Review: 2:22 A Ghost Story, Criterion Theatre ★★★★☆

by Jim Keaveney.

With its third cast, Danny Robins’s 2:22 A Ghost Story proves there is still life in the production dealing with the afterlife. Its incarnations have relied on an element of ‘star’ casting; Lily Allen in her acting debut (earning herself an Olivier nomination), Eastender Jake Wood, I’m A Celebrity champion Giovanni Fletcher, Brooklyn 99 and Encanto’s Stephanie Beatriz, and Inbetweener James Buckley.

The new cast is no different. Again directed by Matthew Dunster, it features Tom Felton, famous for his portrayal of Draco Malfoy in the Harry Potter series, and Mandip Gill, current Dr Who assistant and love interest. But it feels like a disservice to attribute their casting as being based on their ‘star’ status, given their accomplished turns as Sam and Jenny. It’s fair to say that Felton displays significant potential to follow Daniel Radcliffe, his Harry Potter co-star, into a serious thespian career.

Mandip Gill and Tom Felton. Photo: Johan Persson
Having recently bought a new home, Jenny begins hearing recurring sounds from her baby’s room at 2:22 am each night while her husband Sam is away. At a dinner party with their friend Lauren (Beatriz Romilly) and her new boyfriend Ben (Sam Swainsbury) on Sam’s return, Jenny convinces the group to stay until 2:22 am to see what happens for themselves.

2:22 A Ghost Story manages to avoid the pitfall of over-using jump scares in place of genuine tension - though the use of fox noises is overplayed and unbelievable (spoken with the experience of someone who has lived the urban-fox-laden Southwark). What the play does incredibly well is to slowly build tension, steadily ramping it up - creating goosebump-inducing chills in moments of pure silence. It is a credit to Dunster's direction.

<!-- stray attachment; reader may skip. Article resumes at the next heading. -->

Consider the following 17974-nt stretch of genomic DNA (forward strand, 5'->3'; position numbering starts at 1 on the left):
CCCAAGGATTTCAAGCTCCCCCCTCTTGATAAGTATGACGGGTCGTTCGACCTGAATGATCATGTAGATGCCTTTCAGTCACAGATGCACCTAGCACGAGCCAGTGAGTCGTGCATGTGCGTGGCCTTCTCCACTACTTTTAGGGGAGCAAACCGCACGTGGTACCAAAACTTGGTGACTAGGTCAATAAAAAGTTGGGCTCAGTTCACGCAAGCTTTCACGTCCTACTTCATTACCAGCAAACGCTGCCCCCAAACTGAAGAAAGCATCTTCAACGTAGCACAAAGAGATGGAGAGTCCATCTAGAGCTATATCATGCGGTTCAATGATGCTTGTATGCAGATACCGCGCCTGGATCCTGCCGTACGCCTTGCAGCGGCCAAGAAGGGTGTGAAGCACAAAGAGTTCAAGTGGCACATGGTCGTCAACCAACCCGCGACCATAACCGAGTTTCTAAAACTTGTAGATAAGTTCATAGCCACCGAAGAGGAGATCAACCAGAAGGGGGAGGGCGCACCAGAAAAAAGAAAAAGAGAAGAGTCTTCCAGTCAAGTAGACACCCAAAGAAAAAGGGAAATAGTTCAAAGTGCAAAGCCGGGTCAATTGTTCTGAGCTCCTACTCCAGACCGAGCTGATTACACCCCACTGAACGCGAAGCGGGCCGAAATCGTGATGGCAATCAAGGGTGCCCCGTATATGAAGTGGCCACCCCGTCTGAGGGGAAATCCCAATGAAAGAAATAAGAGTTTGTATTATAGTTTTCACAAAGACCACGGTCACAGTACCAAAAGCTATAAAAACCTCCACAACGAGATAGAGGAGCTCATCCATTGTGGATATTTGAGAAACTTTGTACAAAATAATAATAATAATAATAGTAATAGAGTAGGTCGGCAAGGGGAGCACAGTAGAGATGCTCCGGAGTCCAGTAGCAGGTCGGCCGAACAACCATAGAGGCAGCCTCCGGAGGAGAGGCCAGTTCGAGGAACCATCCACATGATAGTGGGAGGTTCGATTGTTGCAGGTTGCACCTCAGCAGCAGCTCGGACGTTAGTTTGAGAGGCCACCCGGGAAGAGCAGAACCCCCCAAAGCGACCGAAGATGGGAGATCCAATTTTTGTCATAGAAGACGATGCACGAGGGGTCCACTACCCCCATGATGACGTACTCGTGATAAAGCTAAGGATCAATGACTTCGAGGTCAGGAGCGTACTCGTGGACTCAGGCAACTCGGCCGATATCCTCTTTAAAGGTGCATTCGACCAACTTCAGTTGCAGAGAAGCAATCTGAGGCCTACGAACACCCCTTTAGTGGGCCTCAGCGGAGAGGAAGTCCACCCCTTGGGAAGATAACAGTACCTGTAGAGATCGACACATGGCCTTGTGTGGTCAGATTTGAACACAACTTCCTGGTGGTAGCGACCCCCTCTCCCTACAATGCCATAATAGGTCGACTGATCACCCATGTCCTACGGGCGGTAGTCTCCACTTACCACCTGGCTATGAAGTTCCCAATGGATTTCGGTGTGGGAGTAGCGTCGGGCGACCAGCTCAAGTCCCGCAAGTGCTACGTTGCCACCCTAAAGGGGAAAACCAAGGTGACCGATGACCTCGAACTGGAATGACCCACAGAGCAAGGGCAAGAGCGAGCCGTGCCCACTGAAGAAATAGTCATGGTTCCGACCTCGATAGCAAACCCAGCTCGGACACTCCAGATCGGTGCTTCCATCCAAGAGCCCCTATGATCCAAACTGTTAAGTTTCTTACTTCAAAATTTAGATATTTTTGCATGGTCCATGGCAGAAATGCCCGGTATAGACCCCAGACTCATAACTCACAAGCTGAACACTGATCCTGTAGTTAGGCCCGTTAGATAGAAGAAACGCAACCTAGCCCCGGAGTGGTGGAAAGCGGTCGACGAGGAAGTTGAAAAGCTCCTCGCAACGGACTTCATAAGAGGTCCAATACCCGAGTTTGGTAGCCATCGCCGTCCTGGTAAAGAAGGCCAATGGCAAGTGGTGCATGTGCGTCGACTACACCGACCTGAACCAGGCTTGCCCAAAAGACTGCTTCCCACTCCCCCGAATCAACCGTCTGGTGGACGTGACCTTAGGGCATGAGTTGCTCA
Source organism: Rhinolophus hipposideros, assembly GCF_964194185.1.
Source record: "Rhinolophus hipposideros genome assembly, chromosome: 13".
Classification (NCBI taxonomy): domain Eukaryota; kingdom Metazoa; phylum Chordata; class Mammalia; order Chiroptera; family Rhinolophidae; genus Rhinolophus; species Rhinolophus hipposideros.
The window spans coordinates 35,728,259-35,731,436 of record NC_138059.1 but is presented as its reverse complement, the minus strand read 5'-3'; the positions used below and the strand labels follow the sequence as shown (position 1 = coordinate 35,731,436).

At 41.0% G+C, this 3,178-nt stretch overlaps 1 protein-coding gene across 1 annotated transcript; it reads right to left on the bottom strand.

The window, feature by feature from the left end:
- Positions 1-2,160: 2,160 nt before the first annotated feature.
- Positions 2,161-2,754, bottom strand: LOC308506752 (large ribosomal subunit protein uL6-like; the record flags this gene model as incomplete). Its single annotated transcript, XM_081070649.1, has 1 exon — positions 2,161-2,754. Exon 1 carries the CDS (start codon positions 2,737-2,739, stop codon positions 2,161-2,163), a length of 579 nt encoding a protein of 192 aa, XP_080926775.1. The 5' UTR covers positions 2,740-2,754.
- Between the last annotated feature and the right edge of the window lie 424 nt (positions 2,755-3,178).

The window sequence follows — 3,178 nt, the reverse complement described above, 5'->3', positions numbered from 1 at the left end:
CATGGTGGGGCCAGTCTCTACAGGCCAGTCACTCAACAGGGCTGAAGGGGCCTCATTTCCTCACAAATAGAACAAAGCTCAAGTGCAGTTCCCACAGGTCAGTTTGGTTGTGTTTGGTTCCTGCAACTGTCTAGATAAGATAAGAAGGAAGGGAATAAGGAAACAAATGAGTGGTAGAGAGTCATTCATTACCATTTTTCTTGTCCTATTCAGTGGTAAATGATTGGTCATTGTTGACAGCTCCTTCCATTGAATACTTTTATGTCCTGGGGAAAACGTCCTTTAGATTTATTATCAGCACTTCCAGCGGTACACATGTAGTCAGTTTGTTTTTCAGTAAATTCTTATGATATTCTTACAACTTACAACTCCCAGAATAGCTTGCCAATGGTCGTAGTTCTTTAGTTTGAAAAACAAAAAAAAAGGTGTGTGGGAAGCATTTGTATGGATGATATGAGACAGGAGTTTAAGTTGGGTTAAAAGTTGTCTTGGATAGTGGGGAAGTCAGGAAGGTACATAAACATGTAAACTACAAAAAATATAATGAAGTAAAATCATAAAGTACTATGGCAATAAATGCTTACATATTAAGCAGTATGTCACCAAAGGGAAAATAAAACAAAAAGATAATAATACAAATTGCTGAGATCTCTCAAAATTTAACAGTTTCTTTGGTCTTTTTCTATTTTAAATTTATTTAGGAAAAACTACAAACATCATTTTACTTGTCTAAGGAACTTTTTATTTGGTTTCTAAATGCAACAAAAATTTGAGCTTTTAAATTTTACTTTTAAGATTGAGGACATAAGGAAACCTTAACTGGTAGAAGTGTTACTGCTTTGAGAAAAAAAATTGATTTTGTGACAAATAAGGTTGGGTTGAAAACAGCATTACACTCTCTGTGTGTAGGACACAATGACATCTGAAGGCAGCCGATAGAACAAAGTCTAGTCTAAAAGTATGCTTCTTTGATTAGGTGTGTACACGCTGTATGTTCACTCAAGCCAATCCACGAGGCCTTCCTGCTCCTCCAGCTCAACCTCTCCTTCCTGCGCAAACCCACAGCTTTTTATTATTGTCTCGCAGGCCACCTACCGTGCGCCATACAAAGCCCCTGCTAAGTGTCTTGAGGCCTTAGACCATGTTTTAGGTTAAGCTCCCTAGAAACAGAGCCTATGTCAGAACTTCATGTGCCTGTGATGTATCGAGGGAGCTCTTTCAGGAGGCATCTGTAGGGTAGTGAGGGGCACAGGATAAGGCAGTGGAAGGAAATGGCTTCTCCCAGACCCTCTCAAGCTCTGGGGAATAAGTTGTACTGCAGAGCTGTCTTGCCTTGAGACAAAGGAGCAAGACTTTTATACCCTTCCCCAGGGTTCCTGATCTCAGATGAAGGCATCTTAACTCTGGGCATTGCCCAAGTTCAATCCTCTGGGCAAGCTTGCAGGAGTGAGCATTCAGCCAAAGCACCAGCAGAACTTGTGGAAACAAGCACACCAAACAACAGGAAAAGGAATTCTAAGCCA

Mandip Gill, Sam Swainsbury and Beatriz Romilly. Photo: Johan Persson
As Jenny, Gill is the picture of a tired and overstretch mother, trying to balance home renovations with the challenge of a first child - the strain on her and her relationship with Sam is evident. Felton is incredibly watchable, embuing Sam with a smarmy unlikeability - his tone when using the word ‘mate’ when speaking to Ben is delivered in perfectly patronising style, clearly establishing that they are neither mates nor equals; something Ben is acutely aware - he is the bottom layer of a gentrified area where he feels he has been overtaken and overlooked by Asians, Albanians and now the middle classes. The only person with a greater fascination with the movements of the Albanian people is probably Liam Neeson. 

Tom Felton. Photo: Johan Persson
Swainsbury is pitch-perfect in the role, delivering a realism to the character where there may have been a temptation to veer into farce. Romilly does well as the unrequited lover, though it is perhaps not always clear where her attraction for Sam comes from. Besides this, Robins's text is fantastic with expertly drawn characters and a plot that sucks you in and refuses to let you go, managing to adapt standard ghost story and haunted house tropes for the 21st century. It may not be the scariest thing you’ll ever see but it will make your hairs stand on end, induce goosebumps, have you holding your breath, laugh with relief, and keep you fixed to the edge of your seat.

2:22 A Ghost Story is at the Criterion Theatre until 4 September

Jim Keaveney is the lead critic at The Understudy. He tweets occasionally from @understudyjim





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